Friday, June 4, 2010

Comics That Changed Me: Captain America #355

I've already referred to how peer pressure from my cousins led me to conclude that Marvel Comics were the best comic book publisher. If I had to pinpoint the precise comic book that made me a Marvel fan - a "Marvel Zombie," as was the self-disparaging nickname used at the time - it would have to be Captain America#355.

Writer: Mark Gruenwald Artist: Al Milgrom

Well, where to begin?

As described in the 1st installment, I was primarily a DC fan as a child. I've heard it said that Gruenwald was himself more of a DC fan than a Marvel fan and the concept behind this particular story of his - Captain America becomes a teenager - sounds like something from DC's Silver Age. But that wasn't why I bought it.

I attempted to avoid the X-Men because they were the most popular characters(according to my cousins). Instead, I sought out Captain America because I knew he was on the verge of becoming the next most popular super hero. Oh, I may have been eleven, but I knew Captain America's big theatrical debut was in the works*! And that cover...whatever you may think, it really stood out on the spinner rack of the Alpine Drug Store.

This was the start of a three-part story which fandom ultimately dubbed "Teen Cap." Some call it a (or the) low point of Gruenwald's lengthy Captain America run, but it's not quite what you'd expect. Ron Frenz's pseudo-Kirby cover promises some Silver Age-like escapades, but in the actual story Cap has himself transformed into a teenager so that he can go undercover and find out what's been happening to teenage runaways. He winds up at the "Camp of Hate," an indoctrination site where teenagers are being wired into killers and he's without all the advantages of his shield and strength. It's actually a pretty good dilemma (when you're eleven) in that you fear for Cap's life.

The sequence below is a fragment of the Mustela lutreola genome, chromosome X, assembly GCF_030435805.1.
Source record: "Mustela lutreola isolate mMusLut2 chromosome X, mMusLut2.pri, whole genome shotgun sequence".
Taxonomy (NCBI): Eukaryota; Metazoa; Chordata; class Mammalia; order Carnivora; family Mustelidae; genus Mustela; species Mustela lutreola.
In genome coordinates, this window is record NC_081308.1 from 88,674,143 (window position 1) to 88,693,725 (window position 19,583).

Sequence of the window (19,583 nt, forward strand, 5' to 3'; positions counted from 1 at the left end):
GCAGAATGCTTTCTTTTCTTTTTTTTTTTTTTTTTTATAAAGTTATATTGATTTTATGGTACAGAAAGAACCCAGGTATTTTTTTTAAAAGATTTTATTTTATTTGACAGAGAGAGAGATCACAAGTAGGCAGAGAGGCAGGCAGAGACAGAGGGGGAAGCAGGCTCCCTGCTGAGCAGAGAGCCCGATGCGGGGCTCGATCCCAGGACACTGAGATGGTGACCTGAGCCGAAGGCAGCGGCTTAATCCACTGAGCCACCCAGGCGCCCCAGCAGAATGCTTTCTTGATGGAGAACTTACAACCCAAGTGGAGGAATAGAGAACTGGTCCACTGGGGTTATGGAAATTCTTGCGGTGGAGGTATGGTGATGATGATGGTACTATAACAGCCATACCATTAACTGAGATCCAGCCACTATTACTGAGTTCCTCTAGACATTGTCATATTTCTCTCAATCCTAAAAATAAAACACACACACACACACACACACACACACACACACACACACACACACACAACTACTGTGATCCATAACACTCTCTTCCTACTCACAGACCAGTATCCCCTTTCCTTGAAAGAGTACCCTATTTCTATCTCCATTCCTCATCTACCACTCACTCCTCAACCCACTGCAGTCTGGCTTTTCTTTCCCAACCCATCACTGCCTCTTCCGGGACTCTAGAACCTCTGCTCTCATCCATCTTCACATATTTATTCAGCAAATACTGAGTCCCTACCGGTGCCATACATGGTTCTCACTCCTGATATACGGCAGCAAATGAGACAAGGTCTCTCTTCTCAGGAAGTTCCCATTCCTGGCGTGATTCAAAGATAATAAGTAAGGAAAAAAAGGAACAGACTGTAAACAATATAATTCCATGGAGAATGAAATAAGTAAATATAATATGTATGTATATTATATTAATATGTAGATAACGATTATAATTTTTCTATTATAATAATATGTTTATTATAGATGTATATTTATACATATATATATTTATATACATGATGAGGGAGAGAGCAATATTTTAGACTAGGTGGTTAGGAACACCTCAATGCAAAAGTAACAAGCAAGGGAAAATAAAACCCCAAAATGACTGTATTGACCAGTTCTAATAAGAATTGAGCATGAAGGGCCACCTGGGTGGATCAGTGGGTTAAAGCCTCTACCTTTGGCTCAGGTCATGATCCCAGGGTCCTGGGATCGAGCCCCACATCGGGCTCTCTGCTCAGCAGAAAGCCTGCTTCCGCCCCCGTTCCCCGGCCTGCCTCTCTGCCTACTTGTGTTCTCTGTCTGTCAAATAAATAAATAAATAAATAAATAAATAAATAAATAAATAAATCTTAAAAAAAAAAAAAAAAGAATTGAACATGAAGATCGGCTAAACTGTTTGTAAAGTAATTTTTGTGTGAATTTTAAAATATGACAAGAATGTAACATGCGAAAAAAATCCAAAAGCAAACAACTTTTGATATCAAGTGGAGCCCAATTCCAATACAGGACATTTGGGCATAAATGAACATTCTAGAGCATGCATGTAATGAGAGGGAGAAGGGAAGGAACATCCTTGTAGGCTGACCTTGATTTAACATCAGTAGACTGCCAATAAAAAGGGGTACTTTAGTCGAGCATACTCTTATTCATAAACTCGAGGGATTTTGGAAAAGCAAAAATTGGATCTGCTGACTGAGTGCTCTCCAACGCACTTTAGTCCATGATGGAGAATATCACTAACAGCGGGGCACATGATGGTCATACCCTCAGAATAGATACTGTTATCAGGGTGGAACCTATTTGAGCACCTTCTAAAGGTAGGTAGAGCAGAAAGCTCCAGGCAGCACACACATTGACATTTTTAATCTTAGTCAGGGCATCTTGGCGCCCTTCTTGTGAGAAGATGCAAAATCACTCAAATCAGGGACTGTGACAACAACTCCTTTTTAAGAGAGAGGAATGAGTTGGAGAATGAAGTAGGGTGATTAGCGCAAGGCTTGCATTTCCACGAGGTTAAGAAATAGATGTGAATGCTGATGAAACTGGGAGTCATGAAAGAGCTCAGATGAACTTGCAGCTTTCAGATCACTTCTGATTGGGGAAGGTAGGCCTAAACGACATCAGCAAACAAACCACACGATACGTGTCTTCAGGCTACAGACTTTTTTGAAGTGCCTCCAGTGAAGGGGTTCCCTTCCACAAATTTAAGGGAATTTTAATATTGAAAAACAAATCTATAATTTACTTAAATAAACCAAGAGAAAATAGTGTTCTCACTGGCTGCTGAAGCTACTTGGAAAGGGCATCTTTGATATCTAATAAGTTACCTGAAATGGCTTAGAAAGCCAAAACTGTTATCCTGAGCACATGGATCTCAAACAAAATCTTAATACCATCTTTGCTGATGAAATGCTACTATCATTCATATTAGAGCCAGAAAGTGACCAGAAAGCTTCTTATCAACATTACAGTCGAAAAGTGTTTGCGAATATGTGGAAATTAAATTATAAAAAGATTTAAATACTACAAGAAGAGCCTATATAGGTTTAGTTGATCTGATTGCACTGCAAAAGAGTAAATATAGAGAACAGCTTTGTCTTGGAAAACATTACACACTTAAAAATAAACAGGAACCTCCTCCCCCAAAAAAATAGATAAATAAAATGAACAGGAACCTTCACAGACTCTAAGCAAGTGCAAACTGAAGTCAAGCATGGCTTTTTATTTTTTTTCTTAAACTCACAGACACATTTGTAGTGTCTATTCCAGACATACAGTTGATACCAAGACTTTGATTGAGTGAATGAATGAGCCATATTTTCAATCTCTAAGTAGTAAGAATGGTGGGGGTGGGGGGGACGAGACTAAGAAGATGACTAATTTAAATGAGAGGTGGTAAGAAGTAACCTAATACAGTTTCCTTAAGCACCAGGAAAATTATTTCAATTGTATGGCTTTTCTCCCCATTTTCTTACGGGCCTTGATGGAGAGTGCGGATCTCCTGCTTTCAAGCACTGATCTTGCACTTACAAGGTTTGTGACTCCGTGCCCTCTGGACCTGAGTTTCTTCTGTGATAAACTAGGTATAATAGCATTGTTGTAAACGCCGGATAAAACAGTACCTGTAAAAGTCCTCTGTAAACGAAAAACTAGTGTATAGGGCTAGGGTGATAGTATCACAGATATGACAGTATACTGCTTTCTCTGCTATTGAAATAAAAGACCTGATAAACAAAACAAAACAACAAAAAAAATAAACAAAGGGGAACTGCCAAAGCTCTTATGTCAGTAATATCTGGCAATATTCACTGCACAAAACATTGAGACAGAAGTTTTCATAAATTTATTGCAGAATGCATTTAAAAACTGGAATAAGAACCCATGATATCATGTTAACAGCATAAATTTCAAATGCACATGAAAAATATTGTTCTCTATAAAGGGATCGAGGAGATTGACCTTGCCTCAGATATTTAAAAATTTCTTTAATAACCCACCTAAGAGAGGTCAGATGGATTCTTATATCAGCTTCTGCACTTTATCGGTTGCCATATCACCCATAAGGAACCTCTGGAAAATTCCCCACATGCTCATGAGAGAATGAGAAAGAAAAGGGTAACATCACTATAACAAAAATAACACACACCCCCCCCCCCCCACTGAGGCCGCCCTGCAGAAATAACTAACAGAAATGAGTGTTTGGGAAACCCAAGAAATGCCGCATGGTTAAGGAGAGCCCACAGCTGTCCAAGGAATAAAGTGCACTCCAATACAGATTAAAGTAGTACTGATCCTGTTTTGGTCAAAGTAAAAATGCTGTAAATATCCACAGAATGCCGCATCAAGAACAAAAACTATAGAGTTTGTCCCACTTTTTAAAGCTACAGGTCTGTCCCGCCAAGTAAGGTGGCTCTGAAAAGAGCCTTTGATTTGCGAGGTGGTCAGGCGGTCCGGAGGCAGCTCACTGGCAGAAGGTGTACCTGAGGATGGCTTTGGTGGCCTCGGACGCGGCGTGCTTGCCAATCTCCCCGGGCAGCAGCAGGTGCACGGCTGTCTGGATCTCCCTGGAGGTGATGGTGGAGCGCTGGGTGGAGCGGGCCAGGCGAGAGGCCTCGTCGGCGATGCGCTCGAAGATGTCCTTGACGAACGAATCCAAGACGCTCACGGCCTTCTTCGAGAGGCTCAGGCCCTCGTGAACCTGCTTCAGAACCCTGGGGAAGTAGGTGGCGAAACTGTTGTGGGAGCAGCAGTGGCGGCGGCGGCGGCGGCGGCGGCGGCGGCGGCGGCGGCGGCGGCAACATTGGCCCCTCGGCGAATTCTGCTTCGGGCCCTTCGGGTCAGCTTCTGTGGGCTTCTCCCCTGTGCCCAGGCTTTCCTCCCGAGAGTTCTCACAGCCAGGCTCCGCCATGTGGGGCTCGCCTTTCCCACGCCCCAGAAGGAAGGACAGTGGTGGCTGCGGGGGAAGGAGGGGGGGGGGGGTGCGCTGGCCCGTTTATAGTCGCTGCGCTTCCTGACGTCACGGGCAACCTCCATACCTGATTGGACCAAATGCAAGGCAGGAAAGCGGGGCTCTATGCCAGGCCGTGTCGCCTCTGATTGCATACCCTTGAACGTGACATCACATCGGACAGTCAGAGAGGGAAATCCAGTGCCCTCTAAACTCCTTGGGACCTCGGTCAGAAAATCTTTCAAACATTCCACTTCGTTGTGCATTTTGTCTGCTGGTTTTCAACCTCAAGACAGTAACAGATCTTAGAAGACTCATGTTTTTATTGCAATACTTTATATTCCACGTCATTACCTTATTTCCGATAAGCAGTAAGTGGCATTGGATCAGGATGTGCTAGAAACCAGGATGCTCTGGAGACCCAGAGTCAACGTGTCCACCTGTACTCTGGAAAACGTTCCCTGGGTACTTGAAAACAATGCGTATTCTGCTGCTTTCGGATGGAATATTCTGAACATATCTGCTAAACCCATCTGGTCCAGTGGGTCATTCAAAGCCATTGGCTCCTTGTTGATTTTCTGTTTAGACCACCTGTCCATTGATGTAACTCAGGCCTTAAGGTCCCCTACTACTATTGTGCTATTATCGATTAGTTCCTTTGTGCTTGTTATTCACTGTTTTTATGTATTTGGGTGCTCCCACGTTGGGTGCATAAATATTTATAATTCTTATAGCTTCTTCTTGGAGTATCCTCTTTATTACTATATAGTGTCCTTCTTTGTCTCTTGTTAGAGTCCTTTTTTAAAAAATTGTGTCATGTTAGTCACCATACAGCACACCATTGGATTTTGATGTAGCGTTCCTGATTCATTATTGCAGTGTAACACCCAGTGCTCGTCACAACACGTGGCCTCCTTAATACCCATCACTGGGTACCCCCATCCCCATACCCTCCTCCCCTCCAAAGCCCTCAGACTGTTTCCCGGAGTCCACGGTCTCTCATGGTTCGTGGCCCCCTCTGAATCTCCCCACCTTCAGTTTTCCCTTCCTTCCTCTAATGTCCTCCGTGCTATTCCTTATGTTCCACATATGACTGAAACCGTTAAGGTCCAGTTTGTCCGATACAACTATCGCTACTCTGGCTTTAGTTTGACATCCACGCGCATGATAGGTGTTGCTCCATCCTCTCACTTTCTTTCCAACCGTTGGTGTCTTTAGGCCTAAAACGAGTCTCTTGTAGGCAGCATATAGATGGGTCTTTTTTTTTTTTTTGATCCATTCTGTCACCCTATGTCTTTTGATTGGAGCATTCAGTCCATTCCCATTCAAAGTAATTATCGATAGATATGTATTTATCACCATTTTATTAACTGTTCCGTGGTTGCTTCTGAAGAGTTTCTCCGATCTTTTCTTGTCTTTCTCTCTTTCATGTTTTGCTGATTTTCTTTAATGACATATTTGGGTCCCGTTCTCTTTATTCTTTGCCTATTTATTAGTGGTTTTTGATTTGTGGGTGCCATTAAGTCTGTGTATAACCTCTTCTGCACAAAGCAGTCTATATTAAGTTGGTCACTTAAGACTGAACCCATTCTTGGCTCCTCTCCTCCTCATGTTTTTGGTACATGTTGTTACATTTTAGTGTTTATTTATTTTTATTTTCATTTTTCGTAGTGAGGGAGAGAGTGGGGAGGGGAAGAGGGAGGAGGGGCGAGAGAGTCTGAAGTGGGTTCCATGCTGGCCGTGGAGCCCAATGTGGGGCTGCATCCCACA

This was not the first Marvel comic book I purchased, but it was where the trend began. I came back the next month for #356. Then next month for #357. Pretty soon, I was buying as many Marvel comics as my meager resources would allocate; I invested so much into Marvel's fictional universe that I couldn't be bothered to focus on DC's; gradually I stopped buying DC (even from the old Swap Shop's 25 cent bin) until within a few years I actually held DC in contempt, as was the fashion of the time (and still is). By 1991, I was buying dozens of new comic books every month. Captain America #355 set me on the path to becoming an ├╝ber fan!

More than that, this was where Captain America became my new favorite hero. He had the morality and courage of Superman, but I quickly began to appreciate that without superhuman powers, his achievements were actually more impressive. Truth be told, I developed some disdain for Superman as a result. Cap was a natural leader who would never give up in a fight, tried his best against impossible odds and genuinely cared about both innocents and criminals.

This was also where I became a fan of Mark Gruenwald's work. He wrote Captain America for most of the next 100 issues and I never enjoyed Cap so much as I did under his pen. From the never-ending Red Skull plots to the Diamondback storyarcs, this was the first time a series grabbed me, made me care about the characters instead of simply the resolution to fights. Coupled with this were Gruenwald's editorials in Marvel Age magazine, which exposed the writing/production side of comic books in a frank, open manner that quickly educated me on the process and realities of storytelling and shared universes. Finally, Gruenwald had already developed the Official Handbook of the Marvel Universe by the time I became a Marvel Zombie. From 1989 onwards, I thought I would be a comic book fan for life.

So I thought.

Join me next installment for the story of how I gave up on comic books.

*Twenty-one years later, it still is.

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